In the email confirmation it stated someone would give me a call within a week or two to learn more information. I never received a phone call so a week before my flight I decided to call the airline and reconfirm my request for the wheelchair. As I’d be traveling on my own and I’d need someone to push me. Though you can request a wheelchair once at the airport I wanted to be as efficient as possible. I’m glad I called as I truly believe it made the entire trip more seamless.

I then looked up the TSA Website to see what I should do if I could not walk thru the scanners. I quickly learned that I could call a number and talk to a representative of TSA. I did that immediately. The TSA representative was again amazingly helpful. She asked me quite a few questions. Everything from my flight pattern to my mobility issues. She then informed me that she would send a confirmation email to me with my requests and have a TSA Agent call me before my flight as I wouldn’t be able to walk into or thru any scanners. I received a phone call from a TSA Agent the day before my flight basically telling me to give her a call or text once I arrived at the airport the next day.

Two of my friends took me to the airport. It was great. This meant that they could drop me off right at the door, I could wheel in on my scooter while a friend walked me to the check-in counter and took care of my suitcase. The other person had to stay with the car. I texted the TSA Agent to let her know we were there, I checked in, my friends left, and I had notified the Check-In Agent that I had requested a wheelchair.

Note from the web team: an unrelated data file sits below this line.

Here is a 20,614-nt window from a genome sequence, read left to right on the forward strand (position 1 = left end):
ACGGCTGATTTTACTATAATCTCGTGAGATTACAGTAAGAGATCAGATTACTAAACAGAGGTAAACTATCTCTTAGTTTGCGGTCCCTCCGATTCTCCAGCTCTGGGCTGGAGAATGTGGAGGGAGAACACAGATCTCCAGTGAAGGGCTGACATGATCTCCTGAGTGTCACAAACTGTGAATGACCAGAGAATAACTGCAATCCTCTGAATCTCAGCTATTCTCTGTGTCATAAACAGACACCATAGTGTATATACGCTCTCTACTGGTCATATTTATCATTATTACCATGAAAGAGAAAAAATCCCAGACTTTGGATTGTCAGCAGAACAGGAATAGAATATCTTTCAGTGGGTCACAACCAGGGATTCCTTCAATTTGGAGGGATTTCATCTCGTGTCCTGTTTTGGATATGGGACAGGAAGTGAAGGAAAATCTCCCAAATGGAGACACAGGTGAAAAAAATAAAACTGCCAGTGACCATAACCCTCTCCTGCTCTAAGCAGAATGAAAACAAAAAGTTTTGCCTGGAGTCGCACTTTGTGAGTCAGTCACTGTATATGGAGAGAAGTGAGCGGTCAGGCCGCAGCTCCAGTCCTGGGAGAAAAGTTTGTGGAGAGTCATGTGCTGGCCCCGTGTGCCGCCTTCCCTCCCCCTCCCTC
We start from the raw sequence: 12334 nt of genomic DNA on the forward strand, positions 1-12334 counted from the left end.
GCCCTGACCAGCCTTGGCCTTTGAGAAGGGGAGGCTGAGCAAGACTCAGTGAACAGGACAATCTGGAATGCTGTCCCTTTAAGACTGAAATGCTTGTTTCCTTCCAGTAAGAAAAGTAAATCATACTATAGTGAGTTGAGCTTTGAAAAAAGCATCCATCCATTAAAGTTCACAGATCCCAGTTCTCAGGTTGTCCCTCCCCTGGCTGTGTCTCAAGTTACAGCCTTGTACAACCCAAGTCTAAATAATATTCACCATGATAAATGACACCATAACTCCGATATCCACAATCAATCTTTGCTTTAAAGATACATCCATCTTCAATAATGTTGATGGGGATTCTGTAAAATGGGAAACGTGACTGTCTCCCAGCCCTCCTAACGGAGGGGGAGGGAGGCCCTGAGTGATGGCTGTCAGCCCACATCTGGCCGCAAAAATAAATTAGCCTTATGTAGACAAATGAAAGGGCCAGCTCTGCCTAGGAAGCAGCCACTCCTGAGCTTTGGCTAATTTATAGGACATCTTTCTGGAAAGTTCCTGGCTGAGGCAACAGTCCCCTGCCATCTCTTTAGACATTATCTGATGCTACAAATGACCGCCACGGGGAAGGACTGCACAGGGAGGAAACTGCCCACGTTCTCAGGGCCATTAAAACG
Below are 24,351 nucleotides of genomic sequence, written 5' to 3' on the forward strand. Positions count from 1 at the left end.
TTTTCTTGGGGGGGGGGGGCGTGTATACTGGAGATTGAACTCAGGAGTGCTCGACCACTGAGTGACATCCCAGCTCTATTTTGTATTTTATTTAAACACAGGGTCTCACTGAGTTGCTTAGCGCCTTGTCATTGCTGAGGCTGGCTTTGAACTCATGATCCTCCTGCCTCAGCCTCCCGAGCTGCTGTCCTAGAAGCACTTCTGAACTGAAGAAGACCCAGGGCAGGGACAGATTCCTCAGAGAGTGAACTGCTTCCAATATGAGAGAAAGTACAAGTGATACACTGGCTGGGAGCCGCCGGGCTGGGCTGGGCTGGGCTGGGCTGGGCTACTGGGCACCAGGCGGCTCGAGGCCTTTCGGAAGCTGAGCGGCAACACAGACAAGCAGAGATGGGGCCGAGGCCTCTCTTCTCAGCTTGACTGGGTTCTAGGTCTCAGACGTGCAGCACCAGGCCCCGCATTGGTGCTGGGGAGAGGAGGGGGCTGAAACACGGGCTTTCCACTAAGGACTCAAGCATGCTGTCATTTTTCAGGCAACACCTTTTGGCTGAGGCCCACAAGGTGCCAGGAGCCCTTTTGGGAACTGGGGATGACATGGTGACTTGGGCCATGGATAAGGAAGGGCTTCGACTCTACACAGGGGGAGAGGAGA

While I waited for the wheel chair to show up I took apart my scooter so that I could carry it in my lap and it could go on the conveyer belt to be scanned. I could have checked my scooter as a piece of luggage or I could have packed it into my suitcase; however, if my scooter went missing in transit I had no way of getting around. I wasn’t willing to take that chance. The TSA Agent showed up and explained the process of my pat down. The TSA Agent was wonderful. A representative from my airline showed up shortly with the wheelchair and the three of us headed thru security. I carried my scooter in my lap (it’s about 20 lbs).